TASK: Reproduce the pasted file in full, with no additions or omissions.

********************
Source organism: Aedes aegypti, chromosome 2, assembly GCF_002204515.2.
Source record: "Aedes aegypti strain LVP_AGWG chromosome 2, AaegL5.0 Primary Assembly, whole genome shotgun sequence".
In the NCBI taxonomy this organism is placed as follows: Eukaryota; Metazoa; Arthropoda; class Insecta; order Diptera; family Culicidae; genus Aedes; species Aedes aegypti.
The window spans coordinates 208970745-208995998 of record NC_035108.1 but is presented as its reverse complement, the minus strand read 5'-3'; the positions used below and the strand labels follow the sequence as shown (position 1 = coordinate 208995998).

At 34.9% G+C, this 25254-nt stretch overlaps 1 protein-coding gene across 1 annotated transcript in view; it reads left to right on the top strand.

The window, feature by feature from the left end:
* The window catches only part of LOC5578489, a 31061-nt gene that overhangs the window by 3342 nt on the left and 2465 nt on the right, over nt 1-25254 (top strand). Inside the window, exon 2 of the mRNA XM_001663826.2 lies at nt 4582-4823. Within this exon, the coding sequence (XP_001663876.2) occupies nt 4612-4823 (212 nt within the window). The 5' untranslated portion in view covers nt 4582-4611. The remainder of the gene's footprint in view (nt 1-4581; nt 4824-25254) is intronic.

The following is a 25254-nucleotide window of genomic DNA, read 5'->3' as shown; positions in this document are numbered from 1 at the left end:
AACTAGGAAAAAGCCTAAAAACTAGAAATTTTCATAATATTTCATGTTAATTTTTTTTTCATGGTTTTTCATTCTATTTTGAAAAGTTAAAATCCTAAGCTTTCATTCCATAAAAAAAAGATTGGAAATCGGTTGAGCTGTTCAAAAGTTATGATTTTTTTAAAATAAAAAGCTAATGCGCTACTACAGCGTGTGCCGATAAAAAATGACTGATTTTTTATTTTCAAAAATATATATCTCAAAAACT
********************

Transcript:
Source organism: Aedes aegypti, chromosome 2, assembly GCF_002204515.2.
Source record: "Aedes aegypti strain LVP_AGWG chromosome 2, AaegL5.0 Primary Assembly, whole genome shotgun sequence".
In the NCBI taxonomy this organism is placed as follows: Eukaryota; Metazoa; Arthropoda; class Insecta; order Diptera; family Culicidae; genus Aedes; species Aedes aegypti.
The window spans coordinates 208970745-208995998 of record NC_035108.1 but is presented as its reverse complement, the minus strand read 5'-3'; the positions used below and the strand labels follow the sequence as shown (position 1 = coordinate 208995998).

At 34.9% G+C, this 25254-nt stretch overlaps 1 protein-coding gene across 1 annotated transcript in view; it reads left to right on the top strand.

The window, feature by feature from the left end:
* The window catches only part of LOC5578489, a 31061-nt gene that overhangs the window by 3342 nt on the left and 2465 nt on the right, over nt 1-25254 (top strand). Inside the window, exon 2 of the mRNA XM_001663826.2 lies at nt 4582-4823. Within this exon, the coding sequence (XP_001663876.2) occupies nt 4612-4823 (212 nt within the window). The 5' untranslated portion in view covers nt 4582-4611. The remainder of the gene's footprint in view (nt 1-4581; nt 4824-25254) is intronic.

The following is a 25254-nucleotide window of genomic DNA, read 5'->3' as shown; positions in this document are numbered from 1 at the left end:
AACTAGGAAAAAGCCTAAAAACTAGAAATTTTCATAATATTTCATGTTAATTTTTTTTTCATGGTTTTTCATTCTATTTTGAAAAGTTAAAATCCTAAGCTTTCATTCCATAAAAAAAAGATTGGAAATCGGTTGAGCTGTTCAAAAGTTATGATTTTTTTAAAATAAAAAGCTAATGCGCTACTACAGCGTGTGCCGATAAAAAATGACTGATTTTTTATTTTCAAAAATATATATCTCAAAAACT